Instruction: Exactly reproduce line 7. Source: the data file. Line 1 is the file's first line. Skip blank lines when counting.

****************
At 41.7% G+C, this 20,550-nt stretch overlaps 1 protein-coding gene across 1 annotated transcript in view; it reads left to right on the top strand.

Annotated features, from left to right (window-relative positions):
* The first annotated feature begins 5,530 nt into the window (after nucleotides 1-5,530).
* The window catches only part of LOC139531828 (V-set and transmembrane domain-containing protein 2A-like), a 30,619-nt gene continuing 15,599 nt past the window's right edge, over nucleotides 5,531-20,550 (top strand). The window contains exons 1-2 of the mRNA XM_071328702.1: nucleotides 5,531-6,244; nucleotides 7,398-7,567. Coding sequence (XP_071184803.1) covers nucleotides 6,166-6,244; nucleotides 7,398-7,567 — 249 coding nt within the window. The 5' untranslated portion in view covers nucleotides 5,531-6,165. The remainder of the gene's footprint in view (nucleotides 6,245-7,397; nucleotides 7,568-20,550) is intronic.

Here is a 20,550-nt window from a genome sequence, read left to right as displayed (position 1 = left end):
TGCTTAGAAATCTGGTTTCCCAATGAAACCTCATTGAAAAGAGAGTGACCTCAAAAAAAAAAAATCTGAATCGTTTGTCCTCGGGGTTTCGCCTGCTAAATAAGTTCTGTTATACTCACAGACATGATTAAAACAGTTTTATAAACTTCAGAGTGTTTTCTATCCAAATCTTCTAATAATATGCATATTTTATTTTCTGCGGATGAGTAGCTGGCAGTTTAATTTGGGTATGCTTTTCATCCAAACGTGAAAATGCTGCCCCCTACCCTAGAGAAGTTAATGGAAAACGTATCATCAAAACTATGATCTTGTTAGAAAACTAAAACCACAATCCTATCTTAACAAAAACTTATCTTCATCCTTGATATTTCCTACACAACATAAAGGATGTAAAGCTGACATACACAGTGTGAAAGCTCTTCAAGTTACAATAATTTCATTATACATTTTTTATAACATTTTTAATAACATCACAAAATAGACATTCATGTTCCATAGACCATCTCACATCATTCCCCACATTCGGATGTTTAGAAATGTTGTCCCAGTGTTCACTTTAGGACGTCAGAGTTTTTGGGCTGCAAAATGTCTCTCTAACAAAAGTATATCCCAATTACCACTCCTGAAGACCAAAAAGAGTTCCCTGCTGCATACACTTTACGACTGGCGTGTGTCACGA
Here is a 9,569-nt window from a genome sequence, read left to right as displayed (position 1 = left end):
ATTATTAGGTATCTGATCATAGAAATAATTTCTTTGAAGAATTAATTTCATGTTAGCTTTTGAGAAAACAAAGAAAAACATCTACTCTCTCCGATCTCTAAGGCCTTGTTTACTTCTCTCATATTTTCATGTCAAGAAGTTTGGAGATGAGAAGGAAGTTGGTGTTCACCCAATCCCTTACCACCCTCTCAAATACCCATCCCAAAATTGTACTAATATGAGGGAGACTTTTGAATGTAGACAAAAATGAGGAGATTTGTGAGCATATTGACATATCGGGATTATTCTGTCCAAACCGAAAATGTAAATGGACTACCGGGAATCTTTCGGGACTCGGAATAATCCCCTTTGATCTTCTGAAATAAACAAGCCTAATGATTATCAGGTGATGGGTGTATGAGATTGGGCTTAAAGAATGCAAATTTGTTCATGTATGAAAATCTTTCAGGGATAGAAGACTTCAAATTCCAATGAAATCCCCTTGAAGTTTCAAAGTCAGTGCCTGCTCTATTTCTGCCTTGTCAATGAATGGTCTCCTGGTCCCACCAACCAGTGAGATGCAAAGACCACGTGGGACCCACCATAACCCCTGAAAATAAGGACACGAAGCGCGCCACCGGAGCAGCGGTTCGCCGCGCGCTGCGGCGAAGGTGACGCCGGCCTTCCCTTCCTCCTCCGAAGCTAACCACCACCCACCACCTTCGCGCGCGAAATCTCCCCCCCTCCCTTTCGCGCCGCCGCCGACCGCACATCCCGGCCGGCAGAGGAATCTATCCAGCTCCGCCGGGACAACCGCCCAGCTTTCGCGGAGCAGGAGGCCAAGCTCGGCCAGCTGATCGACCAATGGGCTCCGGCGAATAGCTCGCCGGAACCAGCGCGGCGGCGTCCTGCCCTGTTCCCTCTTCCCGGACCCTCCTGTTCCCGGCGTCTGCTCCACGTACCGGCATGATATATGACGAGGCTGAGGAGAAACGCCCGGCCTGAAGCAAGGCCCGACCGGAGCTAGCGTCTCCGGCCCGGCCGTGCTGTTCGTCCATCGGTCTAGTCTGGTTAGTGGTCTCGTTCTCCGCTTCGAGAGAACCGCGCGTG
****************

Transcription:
Here is a 9,569-nt window from a genome sequence, read left to right as displayed (position 1 = left end):